‘Deals’ expected from US$2 billion fund for American companies to invest in Guyana – Amb. Lynch

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Guyana and the United States Export-Import Bank in July last year signed an agreement to finance projects in Guyana – outside of oil and gas – for up to an initial US$2 billion and now deals are being hammered out for American companies to invest in significant projects here, U.S. Ambassador Sarah-Ann Lynch has told the News Room.

Getting American companies to invest here “has been a real priority for Embassy Georgetown,” she said in an interview Wednesday.

Regarding the Exim bank funding, she said there are deals that are in the works right now.

“Some of them have taken a little bit longer because they’re of a significant size,” she said.

Lynch said it was her own priority to sell Guyana to American companies.

“I told U.S. companies the story of Guyana and all of the wonderful opportunities that are available to investors right now.

“So we did spend a lot of time over these years contacting U.S. companies, she said.

Even during “the dark days of COVID”, she said the embassy engaged U.S. companies, including contacting them on the phone and hosting webinars.

Once COVID-19 travel restrictions were eased, a number of U.S. trade missions came to Guyana, including one from Louisiana which ranked as the largest trade mission from the U.S. to ever visit Guyana.

“…all of those trade missions resulted in deals,” Lynch said.

“When I first arrived here (in 2019) there were a handful of U.S. companies here…but we were really focused on small and medium-sized companies because they tend to be the engine of change for any nation and so we were able to attract a lot of U.S. companies to come here and explore and many of them chose to invest,” the Ambassador said.

She said some of them were small family-owned companies that were first-time investors overseas.

”We do tell them to come with a plan, do their homework, have an idea, know what they want to do, and then get a local partner.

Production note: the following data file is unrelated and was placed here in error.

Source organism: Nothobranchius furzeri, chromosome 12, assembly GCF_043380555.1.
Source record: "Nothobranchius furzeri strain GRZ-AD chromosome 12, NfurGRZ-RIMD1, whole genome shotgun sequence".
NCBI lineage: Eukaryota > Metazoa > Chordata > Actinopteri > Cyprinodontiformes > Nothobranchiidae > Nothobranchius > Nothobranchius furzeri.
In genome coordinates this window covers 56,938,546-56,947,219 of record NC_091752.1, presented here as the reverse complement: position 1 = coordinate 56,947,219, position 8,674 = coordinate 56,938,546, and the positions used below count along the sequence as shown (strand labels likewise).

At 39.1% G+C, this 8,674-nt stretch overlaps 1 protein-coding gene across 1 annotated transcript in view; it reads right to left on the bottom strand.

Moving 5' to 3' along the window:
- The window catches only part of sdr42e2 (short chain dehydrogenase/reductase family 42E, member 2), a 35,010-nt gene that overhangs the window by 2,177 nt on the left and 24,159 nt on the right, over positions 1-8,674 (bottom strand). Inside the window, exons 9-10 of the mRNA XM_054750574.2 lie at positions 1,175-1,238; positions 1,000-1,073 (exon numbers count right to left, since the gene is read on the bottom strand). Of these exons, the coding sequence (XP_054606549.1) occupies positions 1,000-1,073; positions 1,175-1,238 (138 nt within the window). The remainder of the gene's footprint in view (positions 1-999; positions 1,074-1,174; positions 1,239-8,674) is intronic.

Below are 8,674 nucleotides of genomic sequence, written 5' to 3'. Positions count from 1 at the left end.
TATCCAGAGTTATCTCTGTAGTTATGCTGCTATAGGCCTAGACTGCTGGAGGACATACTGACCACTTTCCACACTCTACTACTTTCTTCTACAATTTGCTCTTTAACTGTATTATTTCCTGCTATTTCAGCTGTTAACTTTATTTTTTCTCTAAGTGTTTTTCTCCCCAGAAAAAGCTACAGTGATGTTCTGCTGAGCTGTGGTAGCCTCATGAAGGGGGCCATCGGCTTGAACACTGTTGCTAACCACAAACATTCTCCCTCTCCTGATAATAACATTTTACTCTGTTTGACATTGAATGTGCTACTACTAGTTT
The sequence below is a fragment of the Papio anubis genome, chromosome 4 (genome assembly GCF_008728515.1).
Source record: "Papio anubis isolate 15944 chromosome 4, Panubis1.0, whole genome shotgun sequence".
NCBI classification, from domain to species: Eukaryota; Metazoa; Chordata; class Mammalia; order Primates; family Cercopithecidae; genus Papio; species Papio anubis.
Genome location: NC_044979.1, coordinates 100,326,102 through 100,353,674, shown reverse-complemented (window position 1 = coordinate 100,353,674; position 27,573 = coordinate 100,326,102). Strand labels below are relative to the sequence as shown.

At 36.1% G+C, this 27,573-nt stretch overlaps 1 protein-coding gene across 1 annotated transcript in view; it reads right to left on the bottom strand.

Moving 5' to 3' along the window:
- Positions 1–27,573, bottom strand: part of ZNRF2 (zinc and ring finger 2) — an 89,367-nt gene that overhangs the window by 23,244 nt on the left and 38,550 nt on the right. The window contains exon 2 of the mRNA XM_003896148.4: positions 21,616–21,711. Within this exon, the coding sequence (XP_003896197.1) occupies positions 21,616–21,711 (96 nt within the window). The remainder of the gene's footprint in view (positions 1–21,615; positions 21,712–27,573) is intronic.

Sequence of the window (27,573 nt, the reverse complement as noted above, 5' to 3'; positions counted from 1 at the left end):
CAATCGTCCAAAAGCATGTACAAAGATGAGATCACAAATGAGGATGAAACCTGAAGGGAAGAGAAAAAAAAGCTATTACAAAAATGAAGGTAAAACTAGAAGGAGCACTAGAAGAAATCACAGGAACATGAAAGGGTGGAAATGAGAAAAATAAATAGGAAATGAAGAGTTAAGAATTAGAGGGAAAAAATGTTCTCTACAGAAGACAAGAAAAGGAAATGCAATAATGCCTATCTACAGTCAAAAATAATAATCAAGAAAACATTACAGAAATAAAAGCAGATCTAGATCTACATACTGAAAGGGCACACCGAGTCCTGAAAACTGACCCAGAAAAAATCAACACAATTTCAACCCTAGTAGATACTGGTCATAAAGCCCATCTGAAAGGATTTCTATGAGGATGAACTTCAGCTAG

“So most of them, the successful ones, have listened to our advice and we’re so pleased to see them doing so well,” Ambassador Lynch said.

She referenced Myer Marine Services and Hargrove Engineers + Constructors, from Mobile, Alabama who have signed an agreement with local company Gaico Construction.

“…they’re in shipping and they had never thought about investing overseas, but they heard this Guyana story.

“And they were one of the ones that did their research. They came here, which we always say is important to establish trust, and they decided to invest,” she stated.

And besides investing, they’re giving back, training Guyanese, the Ambassador stated.

In terms of new companies, she pointed to New Century which is engaged in a contract to build 200 three-bedroom houses at Leonora, West Coast Demerara.

She said the embassy has been luring investors from a range of sectors, including agriculture, manufacturing, IT services, tourism, etc.

“Investors are very interested in looking at Guyana, you know, as the fastest or at least one of the fastest growing economies in the world at 60% (growth) last year, looking ahead at maybe upwards of 25% for the next few years.

“They would be silly to not look at Guyana.”

She said there are still some barriers to investing in Guyana, including poor infrastructure, the high cost of electricity, and lack of human resources.

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